What We Can Learn From Starving Pelicans
If you don’t live here on the West Coast, you probably haven’t heard about the pelicans. Hundreds of dead, starving and distressed pelicans have shown up on beaches from San Francisco Bay to Peugeot Sound. Here in Humboldt County, the animal rescue group Bird Ally X have now gone into crisis mode for the second time this year with another overwhelming influx of sick and injured pelicans.
Bird Ally X found most of the distressed pelicans around here suffering the same kinds of problems that birds caught in oil spills exhibit; oiled feathers compromising the bird’s natural insulation and waterproofing, leading to hypothermia and death. However, the oil in the birds’ feathers did not come from an oil spill, but from public fish-cleaning stations. A lot of sport fishermen use these cleaning stations to dress their catch before heading home, and the oily fish waste has become irresistible to the starving pelicans.
Pelicans have evolved over millions of years to catch small fish by diving into the water after them. Pelicans do not do very well on a diet of salmon heads, guts and bones, and the fish oil that pervades all of this fish waste, if it gets on their feathers, will do them in in a matter of hours. Please, support Bird Ally X and other groups now working frantically to feed, care for and rehabilitate literally hundreds of sick and injured pelicans, but recognize that starving seabirds is a bigger problem than these groups can solve.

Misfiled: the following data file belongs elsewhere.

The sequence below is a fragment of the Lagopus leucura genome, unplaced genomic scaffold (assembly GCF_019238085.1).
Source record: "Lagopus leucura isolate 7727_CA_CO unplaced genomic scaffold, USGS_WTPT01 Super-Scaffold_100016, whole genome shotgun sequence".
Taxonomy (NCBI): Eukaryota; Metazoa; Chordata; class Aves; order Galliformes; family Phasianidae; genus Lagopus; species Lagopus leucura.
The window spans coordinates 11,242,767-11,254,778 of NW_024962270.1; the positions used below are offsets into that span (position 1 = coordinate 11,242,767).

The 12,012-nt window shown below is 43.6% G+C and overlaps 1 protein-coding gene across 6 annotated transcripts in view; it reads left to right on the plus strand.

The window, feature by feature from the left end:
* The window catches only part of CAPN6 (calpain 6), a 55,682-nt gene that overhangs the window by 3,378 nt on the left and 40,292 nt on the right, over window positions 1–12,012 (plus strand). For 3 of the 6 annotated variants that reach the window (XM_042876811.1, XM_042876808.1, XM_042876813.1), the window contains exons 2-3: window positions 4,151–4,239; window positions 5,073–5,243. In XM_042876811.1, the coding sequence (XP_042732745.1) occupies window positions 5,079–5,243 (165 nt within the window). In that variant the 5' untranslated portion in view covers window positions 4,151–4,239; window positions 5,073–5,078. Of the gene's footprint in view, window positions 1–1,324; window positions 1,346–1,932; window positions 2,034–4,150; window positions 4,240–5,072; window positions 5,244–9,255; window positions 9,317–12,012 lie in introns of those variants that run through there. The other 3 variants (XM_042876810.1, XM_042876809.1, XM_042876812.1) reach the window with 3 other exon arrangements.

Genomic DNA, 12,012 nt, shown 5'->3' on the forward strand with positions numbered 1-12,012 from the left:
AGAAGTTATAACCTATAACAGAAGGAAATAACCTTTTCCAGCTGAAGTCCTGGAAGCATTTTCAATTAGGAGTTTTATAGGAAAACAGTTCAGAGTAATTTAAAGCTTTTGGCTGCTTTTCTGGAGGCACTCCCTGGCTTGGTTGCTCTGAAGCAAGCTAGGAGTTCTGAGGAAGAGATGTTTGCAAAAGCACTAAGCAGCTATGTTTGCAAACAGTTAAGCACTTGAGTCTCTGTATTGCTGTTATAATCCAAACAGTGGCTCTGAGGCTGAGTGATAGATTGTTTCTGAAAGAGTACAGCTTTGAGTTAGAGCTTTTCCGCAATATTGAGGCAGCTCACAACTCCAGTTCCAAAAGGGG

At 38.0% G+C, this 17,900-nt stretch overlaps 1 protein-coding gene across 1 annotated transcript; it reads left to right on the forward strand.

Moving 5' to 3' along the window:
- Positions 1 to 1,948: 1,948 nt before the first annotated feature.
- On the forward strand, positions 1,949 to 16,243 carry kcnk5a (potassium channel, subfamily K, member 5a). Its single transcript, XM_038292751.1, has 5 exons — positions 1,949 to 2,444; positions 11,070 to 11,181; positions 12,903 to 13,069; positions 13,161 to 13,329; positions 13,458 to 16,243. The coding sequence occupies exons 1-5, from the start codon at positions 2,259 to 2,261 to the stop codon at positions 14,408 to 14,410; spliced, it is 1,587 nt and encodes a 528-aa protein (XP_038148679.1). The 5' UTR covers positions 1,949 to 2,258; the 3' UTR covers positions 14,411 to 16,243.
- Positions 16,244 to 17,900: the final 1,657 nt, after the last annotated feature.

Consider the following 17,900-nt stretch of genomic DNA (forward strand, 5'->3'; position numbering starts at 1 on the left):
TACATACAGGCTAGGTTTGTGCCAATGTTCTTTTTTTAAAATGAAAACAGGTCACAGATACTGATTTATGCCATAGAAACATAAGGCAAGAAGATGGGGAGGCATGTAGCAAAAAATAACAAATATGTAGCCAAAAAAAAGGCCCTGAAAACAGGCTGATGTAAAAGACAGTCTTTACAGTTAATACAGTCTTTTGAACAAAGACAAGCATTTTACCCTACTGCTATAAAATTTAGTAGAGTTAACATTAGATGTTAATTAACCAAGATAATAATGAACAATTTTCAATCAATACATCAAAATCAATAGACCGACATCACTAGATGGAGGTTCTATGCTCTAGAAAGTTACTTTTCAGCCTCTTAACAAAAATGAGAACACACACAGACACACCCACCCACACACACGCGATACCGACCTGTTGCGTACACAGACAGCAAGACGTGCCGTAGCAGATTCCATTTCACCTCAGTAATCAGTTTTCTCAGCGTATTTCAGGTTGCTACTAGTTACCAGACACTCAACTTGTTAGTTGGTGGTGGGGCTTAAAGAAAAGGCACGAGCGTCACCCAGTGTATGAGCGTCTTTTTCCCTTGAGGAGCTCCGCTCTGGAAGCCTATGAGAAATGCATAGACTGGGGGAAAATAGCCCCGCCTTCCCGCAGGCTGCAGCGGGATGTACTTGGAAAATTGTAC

This is not the first time starving seabirds have made headlines in recent years, but mostly, people seem to have gotten used to seeing dead birds scattered all over the beaches. The last time I went to the beach it looked like an avian Auschwitz, littered with dead gulls as far as the eye could see. This ain’t right folks. This is a symptom of something very serious.
In the news reports, they tell us that pelicans were once driven to the brink of extinction by the use of chemical pesticides like DDT, industrial pollution, and habitat loss, but the brown pelican has made a dramatic recovery in recent years and have again become common on the North Coast. They then explain that now that pelican populations have returned, there’s a lot more competition for food, so of course, some of them, mostly juveniles, starve.
That makes sense, right. Starving pelicans is not a tragedy. No, starving pelicans is a success story. These pelicans are only dying because there are too many pelicans, and there are too many pelicans because we’re just so damn good at wildlife conservation these days. Are you buying this?
Sure, pelicans have made a comeback, but consider this: 95% of the wild birds in the US have been wiped out. That includes pelicans. The few seabirds you see at the beach these days represent only a tiny fraction of historic populations. When Eureka was full of redwood trees, at least twenty times as many pelicans, gulls, cormorants, osprey, plovers, muriletts and who knows how many other species that have completely disappeared, made their homes around Humboldt Bay, and up and down the Lost Coast.
Today, as the ghastly scene playing out on North Coast beaches reveals, our coastal ecosystem no longer supports enough life to maintain even these diminished bird populations. Far from a success story, this tragedy reveals how badly we’ve failed at wildlife conservation, and how little we know about the marine ecosystem.
I see people at the beach, doing their best to ignore the horror show going on around them. It’s bad folks. It should bum you out. Beaches should be strewn with sea shells, not bird skeletons. Don’t try to blow it off with the speculation that this is some cyclical thing that just happens from time to time, like they did with global warming. This is what we have done to planet Earth. Face it.
Look into the eyes of those starving birds, surrounded by their dead kin. Feel their anguish, their desperation, and their courage, as their world falls apart around them. Learn what you can from them, because its going to happen to us too.